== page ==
When we jump to the 20 of the 70:20:10, things get a little more interesting. Traditionally, eLearning has done a terrible job in augmenting any social behaviours that normally take place in a classroom. However, that has changed with the advent of social media and the subsequently developed digital learning capabilities. Nowadays, most learning technologies come with social features that enable your employees to interact with each other.

Fundamentally, it’s about getting your employees to share and communicate in a natural and seamless way. Different learning technologies provide a great way to facilitate informal discussions and collaborate. You can also look into things like peer-to-peer learning and digital coaching. The technologies to support all these things out there, just make sure you determine carefully how you align them with the business. It’s all about the performance in the end.

3. How to support learning on-the-job with technology?

Learning on-the-job, or learning in the workflow is not traditionally something that L&D has done an excellent job on. That’s partly because the rules of the game are totally different. It’s not about courses. It’s not about classroom sessions. Rather, workflow learning is all about helping people succeed and improve their performance in a non-obtrusive manner.

Instead of intensive, lengthy activities or learning sessions, this 70% of the 70:20:10 consists of performance support resources, just-in-time learning and actual work projects (incl. stretch projects). All of this is focused on performance, hence results are easier to monitor. Data analytics also play a big part in capturing all this information, from point of need activity to behaviours and finally performance. Therefore, there is no role for traditional corporate learning objectives. Rather, the learning and the objectives needs to be designed with the business with clear performance impact goals.

Final words

Overall, the 70:20:10 is a valuable and relevant framework. If nothing else, implementing it should take you towards more performance-focused learning. Because if you cannot show the impact your learning has on the business, you cannot really demonstrate the value of the L&D function either. Then, you get cut out very quickly.

Today, technology is a great enabler for these new ways of learning at the workplace. While much of the informal learning (the 70 and 20 in 70:20:10) takes place naturally, you can really supercharge the effects with a bit of smart facilitation!

If you’d like to explore the idea of moving to performance-focused learning in the workflow, we can help you. Just contact us here.

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How to Incentivise Corporate Learning? 5 Quick Ideas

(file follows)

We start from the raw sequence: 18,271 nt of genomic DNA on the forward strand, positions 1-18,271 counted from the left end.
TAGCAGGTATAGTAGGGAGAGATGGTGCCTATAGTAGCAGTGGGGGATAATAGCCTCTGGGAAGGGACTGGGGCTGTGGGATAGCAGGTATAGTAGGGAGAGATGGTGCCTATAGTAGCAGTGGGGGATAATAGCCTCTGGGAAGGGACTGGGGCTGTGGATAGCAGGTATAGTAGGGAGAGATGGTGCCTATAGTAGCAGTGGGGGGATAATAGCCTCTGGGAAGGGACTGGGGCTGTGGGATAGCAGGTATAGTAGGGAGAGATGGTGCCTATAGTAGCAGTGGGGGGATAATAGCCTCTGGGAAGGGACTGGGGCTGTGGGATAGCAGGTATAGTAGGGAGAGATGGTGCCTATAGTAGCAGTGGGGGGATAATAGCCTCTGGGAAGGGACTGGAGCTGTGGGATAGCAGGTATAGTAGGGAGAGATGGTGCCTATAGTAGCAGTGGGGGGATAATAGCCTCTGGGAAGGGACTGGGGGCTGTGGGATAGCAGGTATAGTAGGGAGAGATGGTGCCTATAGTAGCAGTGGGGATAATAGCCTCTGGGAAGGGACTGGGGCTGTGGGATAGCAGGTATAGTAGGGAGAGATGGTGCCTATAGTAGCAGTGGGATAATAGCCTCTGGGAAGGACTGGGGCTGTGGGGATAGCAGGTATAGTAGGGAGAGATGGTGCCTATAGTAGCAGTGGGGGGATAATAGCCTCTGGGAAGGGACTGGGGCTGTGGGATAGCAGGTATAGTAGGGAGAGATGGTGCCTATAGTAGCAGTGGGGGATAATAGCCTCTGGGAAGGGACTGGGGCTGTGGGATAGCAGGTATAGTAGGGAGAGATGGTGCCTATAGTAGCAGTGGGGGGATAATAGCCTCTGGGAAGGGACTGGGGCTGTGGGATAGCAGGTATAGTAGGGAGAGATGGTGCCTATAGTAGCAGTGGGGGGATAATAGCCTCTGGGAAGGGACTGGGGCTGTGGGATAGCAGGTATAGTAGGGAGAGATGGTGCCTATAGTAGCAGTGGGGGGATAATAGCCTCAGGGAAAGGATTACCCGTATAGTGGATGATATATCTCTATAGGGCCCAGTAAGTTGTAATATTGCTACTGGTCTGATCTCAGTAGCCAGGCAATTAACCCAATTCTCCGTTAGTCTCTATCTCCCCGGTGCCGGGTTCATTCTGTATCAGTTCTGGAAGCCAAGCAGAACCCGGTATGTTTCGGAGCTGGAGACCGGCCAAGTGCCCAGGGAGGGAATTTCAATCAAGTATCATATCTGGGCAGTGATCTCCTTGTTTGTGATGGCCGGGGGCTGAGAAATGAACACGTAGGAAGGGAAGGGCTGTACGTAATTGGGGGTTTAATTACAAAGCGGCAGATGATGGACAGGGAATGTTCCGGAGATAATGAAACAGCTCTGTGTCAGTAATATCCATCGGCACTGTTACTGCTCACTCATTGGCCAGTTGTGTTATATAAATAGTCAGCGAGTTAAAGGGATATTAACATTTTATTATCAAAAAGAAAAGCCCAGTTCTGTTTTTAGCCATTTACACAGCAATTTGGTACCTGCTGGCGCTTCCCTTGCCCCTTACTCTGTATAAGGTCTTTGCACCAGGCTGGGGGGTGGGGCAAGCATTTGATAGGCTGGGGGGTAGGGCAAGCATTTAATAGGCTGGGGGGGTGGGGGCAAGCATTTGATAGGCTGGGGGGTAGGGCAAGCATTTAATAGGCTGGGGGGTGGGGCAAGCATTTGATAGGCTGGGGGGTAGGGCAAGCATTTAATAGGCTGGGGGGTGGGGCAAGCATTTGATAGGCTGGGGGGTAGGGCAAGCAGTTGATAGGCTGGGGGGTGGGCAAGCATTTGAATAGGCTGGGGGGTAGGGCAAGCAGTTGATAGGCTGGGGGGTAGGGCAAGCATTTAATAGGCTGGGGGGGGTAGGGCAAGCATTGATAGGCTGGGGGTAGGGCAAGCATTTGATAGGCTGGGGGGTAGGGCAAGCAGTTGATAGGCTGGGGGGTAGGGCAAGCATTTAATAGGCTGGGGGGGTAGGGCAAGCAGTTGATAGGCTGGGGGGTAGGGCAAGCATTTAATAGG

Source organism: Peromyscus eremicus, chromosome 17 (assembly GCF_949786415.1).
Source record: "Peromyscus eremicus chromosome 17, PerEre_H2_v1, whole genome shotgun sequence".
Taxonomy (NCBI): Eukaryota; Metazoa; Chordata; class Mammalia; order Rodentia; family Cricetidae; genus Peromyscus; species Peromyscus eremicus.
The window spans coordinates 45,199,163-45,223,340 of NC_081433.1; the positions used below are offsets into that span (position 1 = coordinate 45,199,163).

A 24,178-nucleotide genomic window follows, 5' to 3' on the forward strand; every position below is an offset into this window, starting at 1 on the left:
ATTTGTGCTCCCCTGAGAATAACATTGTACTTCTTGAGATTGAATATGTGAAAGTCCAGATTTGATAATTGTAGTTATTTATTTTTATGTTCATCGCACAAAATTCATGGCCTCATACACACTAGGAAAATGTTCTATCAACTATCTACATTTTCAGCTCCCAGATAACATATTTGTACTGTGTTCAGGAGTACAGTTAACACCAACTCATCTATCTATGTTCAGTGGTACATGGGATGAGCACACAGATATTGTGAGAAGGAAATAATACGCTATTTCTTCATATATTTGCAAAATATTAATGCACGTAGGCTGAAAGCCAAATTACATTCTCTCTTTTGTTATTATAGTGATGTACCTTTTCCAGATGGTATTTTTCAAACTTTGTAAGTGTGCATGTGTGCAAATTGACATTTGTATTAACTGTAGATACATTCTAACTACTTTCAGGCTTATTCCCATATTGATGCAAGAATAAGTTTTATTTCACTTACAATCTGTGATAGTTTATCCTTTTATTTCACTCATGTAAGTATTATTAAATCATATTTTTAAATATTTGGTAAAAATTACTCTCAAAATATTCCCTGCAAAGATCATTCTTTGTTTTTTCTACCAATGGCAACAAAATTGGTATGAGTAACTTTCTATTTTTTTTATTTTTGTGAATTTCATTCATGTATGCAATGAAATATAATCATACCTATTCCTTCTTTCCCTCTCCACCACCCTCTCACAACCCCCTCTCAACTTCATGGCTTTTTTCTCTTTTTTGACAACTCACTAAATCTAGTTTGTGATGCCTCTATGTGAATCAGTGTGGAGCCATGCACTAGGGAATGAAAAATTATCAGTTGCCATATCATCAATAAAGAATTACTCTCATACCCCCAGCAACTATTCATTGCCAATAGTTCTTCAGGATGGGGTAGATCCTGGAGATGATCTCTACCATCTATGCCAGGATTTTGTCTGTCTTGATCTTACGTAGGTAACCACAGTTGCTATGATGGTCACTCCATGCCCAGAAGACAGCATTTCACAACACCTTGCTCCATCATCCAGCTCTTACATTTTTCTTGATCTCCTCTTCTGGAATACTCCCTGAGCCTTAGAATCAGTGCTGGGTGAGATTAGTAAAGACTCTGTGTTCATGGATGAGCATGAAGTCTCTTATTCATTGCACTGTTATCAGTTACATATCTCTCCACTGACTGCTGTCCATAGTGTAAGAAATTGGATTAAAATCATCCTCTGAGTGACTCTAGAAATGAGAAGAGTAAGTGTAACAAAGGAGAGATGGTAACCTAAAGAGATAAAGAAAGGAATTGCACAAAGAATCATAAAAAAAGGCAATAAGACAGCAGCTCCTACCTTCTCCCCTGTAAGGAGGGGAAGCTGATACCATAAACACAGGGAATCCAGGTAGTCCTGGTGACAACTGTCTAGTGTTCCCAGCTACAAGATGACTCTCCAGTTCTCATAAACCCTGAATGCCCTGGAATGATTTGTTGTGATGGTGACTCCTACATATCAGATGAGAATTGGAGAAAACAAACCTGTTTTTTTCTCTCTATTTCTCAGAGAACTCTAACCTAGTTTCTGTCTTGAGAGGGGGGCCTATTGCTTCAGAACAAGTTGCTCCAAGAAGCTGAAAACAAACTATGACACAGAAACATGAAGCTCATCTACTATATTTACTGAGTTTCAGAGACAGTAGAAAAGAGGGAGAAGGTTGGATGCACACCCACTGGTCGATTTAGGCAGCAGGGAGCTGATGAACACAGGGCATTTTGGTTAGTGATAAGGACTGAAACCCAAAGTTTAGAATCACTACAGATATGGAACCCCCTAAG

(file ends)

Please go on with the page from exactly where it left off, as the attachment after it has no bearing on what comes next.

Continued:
How to incentivise corporate learning?

How to Incentivise Corporate Learning? 5 Quick Ideas

While designing engaging learning experiences goes a long way, it’s likely that you may need a bit more to get engagement from your audience. You need to create the “pull” – whatever it is that keeps your learners coming back. Trying to push learning to unmotivated learners is a project doomed to fail. Even if you manage to activate them, the retention will be abysmal compared to their motivated peers. Thus, it’s important to create incentives that motivate all kinds of learners across the board. Here are 5 quick ideas on how to incentivise corporate learning.

1. Reward learning “streaks”

Learning in short bursts, over a period of time and multiple touch points generally gives out better results in the context of corporate learning. Thus, that’s the kind of behaviour you should try to encourage with your corporate learning incentives. Instead of rewarding the ‘fastest’ or the one who does the ‘most’ during a day, reward coming back. By rewarding learning streaks, e.g. consecutive active days, you’re encouraging recurring positive behaviour. By keeping the streak qualification thresholds low and the rewards real, you’ll avoid overwhelming your learners.

2. Give meaningful public recognition

Another way to incentivise corporate learning beyond the minimum required could be public recognition. After all, who doesn’t cherish to opportunity to showcase one’s achievements? However, the prevalent ways of social recognition, like badges and certificates are a bit dull. Yes, they do work to an extent, but they easily become such a commodity that they lose meaning. Thus, instead of quantity, you should rather focus on the quantity of the public recognition. This could take the form of e.g. a “learner of the month” type of recognition. The learner who has developed/worked/created/improved/contributed the most, could be showcased on intra-company newsletters, social media etc. The professional branding value of something like this would definitely interest a good number of your employees.

3. Use content easter eggs

Easter eggs are a concept used in the gaming world, and “an easter egg” is something hidden within the actual experience. To incentivise corporate learning, you could use content easter eggs to keep your learners coming back and keep a sense of mystery and buzz around it. You could hide e.g. funny videos, company specific memes, internal jokes or cultural artefacts within the content. Or if you want to stay serious, it could be even another layer of the actual learning content. By letting learners explore, stumble upon these kinds of things, share them and talk about them could help to create a lot of buzz around your corporate learning activities. Psychologically, knowing that there is something to be found will evoke us to search for it, even if we don’t know what exactly it is.

4. Use other hidden rewards